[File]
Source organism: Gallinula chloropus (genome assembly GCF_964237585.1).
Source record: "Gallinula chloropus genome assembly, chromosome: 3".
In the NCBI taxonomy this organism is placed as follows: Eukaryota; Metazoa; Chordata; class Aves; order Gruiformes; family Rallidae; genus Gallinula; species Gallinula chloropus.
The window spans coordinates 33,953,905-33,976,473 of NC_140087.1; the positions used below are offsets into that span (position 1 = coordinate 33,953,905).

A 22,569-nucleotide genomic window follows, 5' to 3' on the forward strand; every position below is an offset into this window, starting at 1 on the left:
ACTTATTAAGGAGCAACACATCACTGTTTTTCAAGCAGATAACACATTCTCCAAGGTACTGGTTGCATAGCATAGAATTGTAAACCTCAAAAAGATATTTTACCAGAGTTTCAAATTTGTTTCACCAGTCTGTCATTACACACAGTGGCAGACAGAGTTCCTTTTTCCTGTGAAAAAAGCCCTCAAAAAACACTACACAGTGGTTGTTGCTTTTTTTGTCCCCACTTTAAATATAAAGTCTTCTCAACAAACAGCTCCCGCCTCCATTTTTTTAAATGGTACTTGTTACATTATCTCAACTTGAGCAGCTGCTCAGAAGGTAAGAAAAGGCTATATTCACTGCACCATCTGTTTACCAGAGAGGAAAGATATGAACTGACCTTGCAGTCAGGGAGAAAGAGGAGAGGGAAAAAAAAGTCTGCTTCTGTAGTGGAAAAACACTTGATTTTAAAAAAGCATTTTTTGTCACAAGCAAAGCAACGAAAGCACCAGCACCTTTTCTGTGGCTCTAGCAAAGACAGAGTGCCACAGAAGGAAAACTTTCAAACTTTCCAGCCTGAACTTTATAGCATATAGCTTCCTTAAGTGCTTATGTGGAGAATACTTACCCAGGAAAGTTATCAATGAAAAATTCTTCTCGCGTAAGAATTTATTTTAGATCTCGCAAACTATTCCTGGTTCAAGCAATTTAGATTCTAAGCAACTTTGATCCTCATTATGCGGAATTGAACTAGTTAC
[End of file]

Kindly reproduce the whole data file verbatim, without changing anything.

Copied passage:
Source organism: Gallinula chloropus (genome assembly GCF_964237585.1).
Source record: "Gallinula chloropus genome assembly, chromosome: 3".
In the NCBI taxonomy this organism is placed as follows: Eukaryota; Metazoa; Chordata; class Aves; order Gruiformes; family Rallidae; genus Gallinula; species Gallinula chloropus.
The window spans coordinates 33,953,905-33,976,473 of NC_140087.1; the positions used below are offsets into that span (position 1 = coordinate 33,953,905).

A 22,569-nucleotide genomic window follows, 5' to 3' on the forward strand; every position below is an offset into this window, starting at 1 on the left:
ACTTATTAAGGAGCAACACATCACTGTTTTTCAAGCAGATAACACATTCTCCAAGGTACTGGTTGCATAGCATAGAATTGTAAACCTCAAAAAGATATTTTACCAGAGTTTCAAATTTGTTTCACCAGTCTGTCATTACACACAGTGGCAGACAGAGTTCCTTTTTCCTGTGAAAAAAGCCCTCAAAAAACACTACACAGTGGTTGTTGCTTTTTTTGTCCCCACTTTAAATATAAAGTCTTCTCAACAAACAGCTCCCGCCTCCATTTTTTTAAATGGTACTTGTTACATTATCTCAACTTGAGCAGCTGCTCAGAAGGTAAGAAAAGGCTATATTCACTGCACCATCTGTTTACCAGAGAGGAAAGATATGAACTGACCTTGCAGTCAGGGAGAAAGAGGAGAGGGAAAAAAAAGTCTGCTTCTGTAGTGGAAAAACACTTGATTTTAAAAAAGCATTTTTTGTCACAAGCAAAGCAACGAAAGCACCAGCACCTTTTCTGTGGCTCTAGCAAAGACAGAGTGCCACAGAAGGAAAACTTTCAAACTTTCCAGCCTGAACTTTATAGCATATAGCTTCCTTAAGTGCTTATGTGGAGAATACTTACCCAGGAAAGTTATCAATGAAAAATTCTTCTCGCGTAAGAATTTATTTTAGATCTCGCAAACTATTCCTGGTTCAAGCAATTTAGATTCTAAGCAACTTTGATCCTCATTATGCGGAATTGAACTAGTTAC